In writing to the legislature, the PTA said:

“Flavored tobacco, and specially flavored e-liquids for vaping promote tobacco use by California’s youth. Over 5.3 million kids in the U.S. now use e-cigarettes. 27.5% of high school students used e-cigarettes in 2019 compared to 11.3% in 2016. Flavors are driving the demand for use. 97% of youth e-cigarette users report using a flavored product, and 70% cite flavors as the reason for their use. While we understand the tax implications and potential loss of revenue as a result of this bill, we believe the health benefits to our children and youth should hold more sway when deciding the future of this legislation.”

Several PTA districts drafted the resolution and worked with the California State PTA advocate in contacting key legislators and the Governor as the bill went through the legislative process. PTA worked closely with a range of state and national organizations to pass this legislation and used Action Alerts as well as the Advocacy Insider newsletter and social media to engage PTA members in this advocacy.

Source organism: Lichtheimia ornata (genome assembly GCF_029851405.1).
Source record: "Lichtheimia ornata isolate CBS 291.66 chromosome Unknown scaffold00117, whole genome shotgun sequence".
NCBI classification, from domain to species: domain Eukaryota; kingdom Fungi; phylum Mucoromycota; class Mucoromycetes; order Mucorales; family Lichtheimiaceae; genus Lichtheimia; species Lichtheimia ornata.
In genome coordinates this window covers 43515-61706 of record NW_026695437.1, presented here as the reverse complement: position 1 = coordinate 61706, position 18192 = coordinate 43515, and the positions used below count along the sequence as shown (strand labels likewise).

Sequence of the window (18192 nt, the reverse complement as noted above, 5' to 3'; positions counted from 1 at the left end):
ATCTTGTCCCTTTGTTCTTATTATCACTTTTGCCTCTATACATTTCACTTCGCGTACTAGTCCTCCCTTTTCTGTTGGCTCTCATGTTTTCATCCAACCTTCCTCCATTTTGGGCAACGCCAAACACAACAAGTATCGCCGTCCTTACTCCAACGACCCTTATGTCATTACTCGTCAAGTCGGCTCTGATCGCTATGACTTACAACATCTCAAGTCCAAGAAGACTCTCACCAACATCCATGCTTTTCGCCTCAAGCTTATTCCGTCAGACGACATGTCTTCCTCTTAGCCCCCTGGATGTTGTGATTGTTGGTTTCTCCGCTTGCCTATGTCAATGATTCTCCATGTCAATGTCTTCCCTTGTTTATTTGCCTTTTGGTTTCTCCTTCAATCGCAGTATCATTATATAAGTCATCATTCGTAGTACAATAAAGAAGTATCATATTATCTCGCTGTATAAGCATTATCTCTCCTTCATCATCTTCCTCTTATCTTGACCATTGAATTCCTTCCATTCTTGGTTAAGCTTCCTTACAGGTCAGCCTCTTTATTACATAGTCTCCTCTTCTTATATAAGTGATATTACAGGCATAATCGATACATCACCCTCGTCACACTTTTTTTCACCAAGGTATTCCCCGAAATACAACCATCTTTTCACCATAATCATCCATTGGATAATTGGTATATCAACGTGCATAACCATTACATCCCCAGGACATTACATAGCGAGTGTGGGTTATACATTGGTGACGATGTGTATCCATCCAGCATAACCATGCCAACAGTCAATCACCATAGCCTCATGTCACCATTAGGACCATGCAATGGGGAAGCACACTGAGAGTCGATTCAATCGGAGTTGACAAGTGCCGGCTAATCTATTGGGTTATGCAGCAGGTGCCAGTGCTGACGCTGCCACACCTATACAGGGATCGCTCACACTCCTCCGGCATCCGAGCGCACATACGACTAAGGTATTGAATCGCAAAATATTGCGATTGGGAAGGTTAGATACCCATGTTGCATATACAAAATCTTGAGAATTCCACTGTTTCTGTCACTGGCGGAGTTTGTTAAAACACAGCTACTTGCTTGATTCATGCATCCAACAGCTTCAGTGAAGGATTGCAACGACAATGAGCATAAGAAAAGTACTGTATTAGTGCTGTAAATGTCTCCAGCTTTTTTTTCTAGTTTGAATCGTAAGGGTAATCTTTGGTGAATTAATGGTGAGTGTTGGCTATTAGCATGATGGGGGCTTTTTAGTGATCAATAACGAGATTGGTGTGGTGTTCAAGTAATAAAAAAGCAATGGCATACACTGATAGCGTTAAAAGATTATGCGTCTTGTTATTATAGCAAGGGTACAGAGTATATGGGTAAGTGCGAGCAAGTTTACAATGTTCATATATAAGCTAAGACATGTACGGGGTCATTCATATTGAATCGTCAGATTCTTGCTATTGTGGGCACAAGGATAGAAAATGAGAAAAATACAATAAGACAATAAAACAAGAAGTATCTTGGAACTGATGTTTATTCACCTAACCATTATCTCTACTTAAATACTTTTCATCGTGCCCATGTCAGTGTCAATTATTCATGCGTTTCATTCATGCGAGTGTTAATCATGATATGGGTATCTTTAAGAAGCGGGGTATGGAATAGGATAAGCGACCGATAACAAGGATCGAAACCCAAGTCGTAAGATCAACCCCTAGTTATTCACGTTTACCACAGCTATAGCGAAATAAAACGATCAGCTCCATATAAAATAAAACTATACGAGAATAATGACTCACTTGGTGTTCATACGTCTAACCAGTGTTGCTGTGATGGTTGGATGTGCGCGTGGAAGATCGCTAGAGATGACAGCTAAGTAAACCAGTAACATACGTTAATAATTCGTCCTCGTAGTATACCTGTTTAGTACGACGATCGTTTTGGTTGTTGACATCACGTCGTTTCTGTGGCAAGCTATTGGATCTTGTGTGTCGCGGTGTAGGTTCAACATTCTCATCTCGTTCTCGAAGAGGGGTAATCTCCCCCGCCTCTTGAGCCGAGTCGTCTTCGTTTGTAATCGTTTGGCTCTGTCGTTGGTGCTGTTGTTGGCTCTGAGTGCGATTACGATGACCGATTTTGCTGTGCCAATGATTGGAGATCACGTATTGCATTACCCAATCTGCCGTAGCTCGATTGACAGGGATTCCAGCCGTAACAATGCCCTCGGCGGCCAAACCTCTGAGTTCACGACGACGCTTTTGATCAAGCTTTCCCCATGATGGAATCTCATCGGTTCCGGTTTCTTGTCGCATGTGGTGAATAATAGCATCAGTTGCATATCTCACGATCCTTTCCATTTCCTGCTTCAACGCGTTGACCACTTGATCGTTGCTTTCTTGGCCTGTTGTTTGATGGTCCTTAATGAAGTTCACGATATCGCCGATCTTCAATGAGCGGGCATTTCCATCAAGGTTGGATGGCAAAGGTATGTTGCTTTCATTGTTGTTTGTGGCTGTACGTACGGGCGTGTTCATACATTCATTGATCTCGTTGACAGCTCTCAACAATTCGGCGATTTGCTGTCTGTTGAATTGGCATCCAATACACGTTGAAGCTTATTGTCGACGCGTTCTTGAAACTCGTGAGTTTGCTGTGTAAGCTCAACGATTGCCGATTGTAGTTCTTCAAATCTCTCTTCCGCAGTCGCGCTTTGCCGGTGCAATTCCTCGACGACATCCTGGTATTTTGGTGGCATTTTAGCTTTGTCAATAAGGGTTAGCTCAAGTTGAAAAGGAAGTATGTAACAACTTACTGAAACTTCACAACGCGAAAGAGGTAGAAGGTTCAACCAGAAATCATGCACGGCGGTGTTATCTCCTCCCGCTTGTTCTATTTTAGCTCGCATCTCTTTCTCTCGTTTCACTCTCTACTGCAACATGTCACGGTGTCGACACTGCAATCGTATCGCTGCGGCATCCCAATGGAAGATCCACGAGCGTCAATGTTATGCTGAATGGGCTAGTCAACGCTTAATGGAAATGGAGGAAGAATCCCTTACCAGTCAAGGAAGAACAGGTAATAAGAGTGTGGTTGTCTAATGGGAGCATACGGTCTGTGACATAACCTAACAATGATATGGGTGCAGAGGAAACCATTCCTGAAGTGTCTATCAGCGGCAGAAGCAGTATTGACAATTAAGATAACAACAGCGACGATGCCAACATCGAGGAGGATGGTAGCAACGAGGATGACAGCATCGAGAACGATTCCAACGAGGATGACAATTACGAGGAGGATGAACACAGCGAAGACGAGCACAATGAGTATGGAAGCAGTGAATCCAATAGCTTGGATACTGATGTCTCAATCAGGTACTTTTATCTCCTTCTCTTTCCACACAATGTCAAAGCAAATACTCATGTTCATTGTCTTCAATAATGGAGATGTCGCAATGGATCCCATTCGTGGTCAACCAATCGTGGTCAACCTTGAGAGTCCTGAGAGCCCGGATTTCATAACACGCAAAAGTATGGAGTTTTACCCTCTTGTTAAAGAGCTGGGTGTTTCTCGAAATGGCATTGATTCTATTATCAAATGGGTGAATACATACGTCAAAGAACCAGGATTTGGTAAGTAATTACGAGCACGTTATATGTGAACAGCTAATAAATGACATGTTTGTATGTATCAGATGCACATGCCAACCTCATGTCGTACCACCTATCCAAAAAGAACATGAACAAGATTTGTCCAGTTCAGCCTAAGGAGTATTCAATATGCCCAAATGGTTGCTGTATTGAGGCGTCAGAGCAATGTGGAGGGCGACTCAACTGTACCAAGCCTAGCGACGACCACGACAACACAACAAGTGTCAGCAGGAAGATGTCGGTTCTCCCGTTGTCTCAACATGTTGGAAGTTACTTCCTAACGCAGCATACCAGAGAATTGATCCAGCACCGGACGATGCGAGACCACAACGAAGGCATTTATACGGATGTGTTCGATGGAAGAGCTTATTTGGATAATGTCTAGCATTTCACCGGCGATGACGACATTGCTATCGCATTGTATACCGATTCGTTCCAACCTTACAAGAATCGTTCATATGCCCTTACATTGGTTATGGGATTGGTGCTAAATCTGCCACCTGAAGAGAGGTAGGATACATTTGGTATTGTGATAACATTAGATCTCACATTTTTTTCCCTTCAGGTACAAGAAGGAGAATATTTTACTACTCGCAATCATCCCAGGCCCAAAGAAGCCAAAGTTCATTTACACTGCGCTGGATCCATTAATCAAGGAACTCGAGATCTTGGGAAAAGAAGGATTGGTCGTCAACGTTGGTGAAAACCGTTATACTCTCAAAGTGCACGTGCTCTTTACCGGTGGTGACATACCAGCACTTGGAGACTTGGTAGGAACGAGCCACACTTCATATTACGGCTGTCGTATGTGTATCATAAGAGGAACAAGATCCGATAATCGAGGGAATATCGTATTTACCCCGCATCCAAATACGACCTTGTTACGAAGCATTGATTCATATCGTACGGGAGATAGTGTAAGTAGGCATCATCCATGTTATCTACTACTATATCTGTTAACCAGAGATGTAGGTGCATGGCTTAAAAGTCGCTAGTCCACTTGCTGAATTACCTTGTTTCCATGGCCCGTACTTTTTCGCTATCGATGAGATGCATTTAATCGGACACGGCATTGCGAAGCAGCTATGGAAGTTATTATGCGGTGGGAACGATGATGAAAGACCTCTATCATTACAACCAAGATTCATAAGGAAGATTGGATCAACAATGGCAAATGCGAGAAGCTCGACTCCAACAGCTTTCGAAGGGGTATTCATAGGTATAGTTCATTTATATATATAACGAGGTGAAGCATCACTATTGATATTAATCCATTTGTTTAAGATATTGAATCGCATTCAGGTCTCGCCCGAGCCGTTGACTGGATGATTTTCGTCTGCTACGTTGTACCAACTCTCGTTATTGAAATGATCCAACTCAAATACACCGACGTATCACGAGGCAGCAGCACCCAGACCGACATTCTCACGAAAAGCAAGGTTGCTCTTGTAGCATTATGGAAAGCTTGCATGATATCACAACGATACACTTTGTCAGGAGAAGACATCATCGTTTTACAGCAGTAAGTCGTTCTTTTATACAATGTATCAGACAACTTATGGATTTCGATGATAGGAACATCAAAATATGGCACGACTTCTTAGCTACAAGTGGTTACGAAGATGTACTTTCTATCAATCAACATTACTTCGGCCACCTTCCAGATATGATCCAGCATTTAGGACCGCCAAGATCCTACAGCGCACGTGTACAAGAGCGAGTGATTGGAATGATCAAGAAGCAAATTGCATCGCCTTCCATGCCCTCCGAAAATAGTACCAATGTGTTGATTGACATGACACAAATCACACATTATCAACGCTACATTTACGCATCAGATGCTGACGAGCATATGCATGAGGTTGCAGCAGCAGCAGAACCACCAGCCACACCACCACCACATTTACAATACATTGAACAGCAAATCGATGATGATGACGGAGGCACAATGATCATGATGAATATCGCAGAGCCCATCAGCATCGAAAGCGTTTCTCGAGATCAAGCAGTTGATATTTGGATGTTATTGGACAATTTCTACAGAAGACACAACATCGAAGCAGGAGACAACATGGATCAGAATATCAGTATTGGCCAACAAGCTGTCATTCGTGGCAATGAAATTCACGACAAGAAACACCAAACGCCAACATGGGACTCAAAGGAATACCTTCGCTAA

Governor Newsom said, “It will be a point of deep pride and personal privilege as a father of four and as someone who’s had many, many family members die at the hands of the tobacco industry to sign that bill.”

PTA Resolution and Background StatementE-Cigarettes/Vaping, Flavored Tobacco Products and Youth Health


California State PTA sent the following letter on July 29, 2020 to Nancy Pelosi, Speaker of the House of Representatives, House of Representatives Minority Leader Kevin McCarthy, Senate Majority Leader Mitch McConnell, and Senate Minority Leader Charles Schumer:

Dear Speaker Pelosi, Minority Leader McCarthy, Majority Leader McConnell, and Minority Leader Schumer: